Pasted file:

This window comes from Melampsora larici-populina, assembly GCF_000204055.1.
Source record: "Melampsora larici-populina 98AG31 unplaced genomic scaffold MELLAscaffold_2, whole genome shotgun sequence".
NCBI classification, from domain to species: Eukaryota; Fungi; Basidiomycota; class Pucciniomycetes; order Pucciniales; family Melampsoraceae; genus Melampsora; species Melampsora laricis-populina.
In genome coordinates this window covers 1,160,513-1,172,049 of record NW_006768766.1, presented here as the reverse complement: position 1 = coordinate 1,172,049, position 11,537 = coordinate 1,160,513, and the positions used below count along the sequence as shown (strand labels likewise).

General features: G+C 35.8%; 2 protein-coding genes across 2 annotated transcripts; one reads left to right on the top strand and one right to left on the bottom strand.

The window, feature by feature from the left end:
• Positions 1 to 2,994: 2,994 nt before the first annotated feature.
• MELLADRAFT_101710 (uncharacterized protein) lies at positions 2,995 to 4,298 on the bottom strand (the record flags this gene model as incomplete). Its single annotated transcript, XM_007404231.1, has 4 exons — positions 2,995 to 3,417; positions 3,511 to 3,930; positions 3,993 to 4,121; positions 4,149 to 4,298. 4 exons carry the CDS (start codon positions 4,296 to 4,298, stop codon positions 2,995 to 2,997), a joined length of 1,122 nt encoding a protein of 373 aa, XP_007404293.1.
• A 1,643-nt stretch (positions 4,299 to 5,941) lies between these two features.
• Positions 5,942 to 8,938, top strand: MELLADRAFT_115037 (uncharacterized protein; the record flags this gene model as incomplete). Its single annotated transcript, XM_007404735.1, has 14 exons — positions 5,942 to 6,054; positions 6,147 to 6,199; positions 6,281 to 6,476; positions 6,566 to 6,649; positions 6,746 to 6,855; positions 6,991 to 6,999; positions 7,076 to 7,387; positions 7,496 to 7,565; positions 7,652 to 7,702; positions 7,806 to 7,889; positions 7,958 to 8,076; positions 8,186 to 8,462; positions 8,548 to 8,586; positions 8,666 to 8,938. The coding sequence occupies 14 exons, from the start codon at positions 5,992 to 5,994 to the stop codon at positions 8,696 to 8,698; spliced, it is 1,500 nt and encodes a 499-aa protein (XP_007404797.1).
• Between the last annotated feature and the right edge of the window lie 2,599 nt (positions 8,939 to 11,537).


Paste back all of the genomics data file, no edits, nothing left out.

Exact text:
This window comes from Melampsora larici-populina, assembly GCF_000204055.1.
Source record: "Melampsora larici-populina 98AG31 unplaced genomic scaffold MELLAscaffold_2, whole genome shotgun sequence".
NCBI classification, from domain to species: Eukaryota; Fungi; Basidiomycota; class Pucciniomycetes; order Pucciniales; family Melampsoraceae; genus Melampsora; species Melampsora laricis-populina.
In genome coordinates this window covers 1,160,513-1,172,049 of record NW_006768766.1, presented here as the reverse complement: position 1 = coordinate 1,172,049, position 11,537 = coordinate 1,160,513, and the positions used below count along the sequence as shown (strand labels likewise).

General features: G+C 35.8%; 2 protein-coding genes across 2 annotated transcripts; one reads left to right on the top strand and one right to left on the bottom strand.

The window, feature by feature from the left end:
• Positions 1 to 2,994: 2,994 nt before the first annotated feature.
• MELLADRAFT_101710 (uncharacterized protein) lies at positions 2,995 to 4,298 on the bottom strand (the record flags this gene model as incomplete). Its single annotated transcript, XM_007404231.1, has 4 exons — positions 2,995 to 3,417; positions 3,511 to 3,930; positions 3,993 to 4,121; positions 4,149 to 4,298. 4 exons carry the CDS (start codon positions 4,296 to 4,298, stop codon positions 2,995 to 2,997), a joined length of 1,122 nt encoding a protein of 373 aa, XP_007404293.1.
• A 1,643-nt stretch (positions 4,299 to 5,941) lies between these two features.
• Positions 5,942 to 8,938, top strand: MELLADRAFT_115037 (uncharacterized protein; the record flags this gene model as incomplete). Its single annotated transcript, XM_007404735.1, has 14 exons — positions 5,942 to 6,054; positions 6,147 to 6,199; positions 6,281 to 6,476; positions 6,566 to 6,649; positions 6,746 to 6,855; positions 6,991 to 6,999; positions 7,076 to 7,387; positions 7,496 to 7,565; positions 7,652 to 7,702; positions 7,806 to 7,889; positions 7,958 to 8,076; positions 8,186 to 8,462; positions 8,548 to 8,586; positions 8,666 to 8,938. The coding sequence occupies 14 exons, from the start codon at positions 5,992 to 5,994 to the stop codon at positions 8,696 to 8,698; spliced, it is 1,500 nt and encodes a 499-aa protein (XP_007404797.1).
• Between the last annotated feature and the right edge of the window lie 2,599 nt (positions 8,939 to 11,537).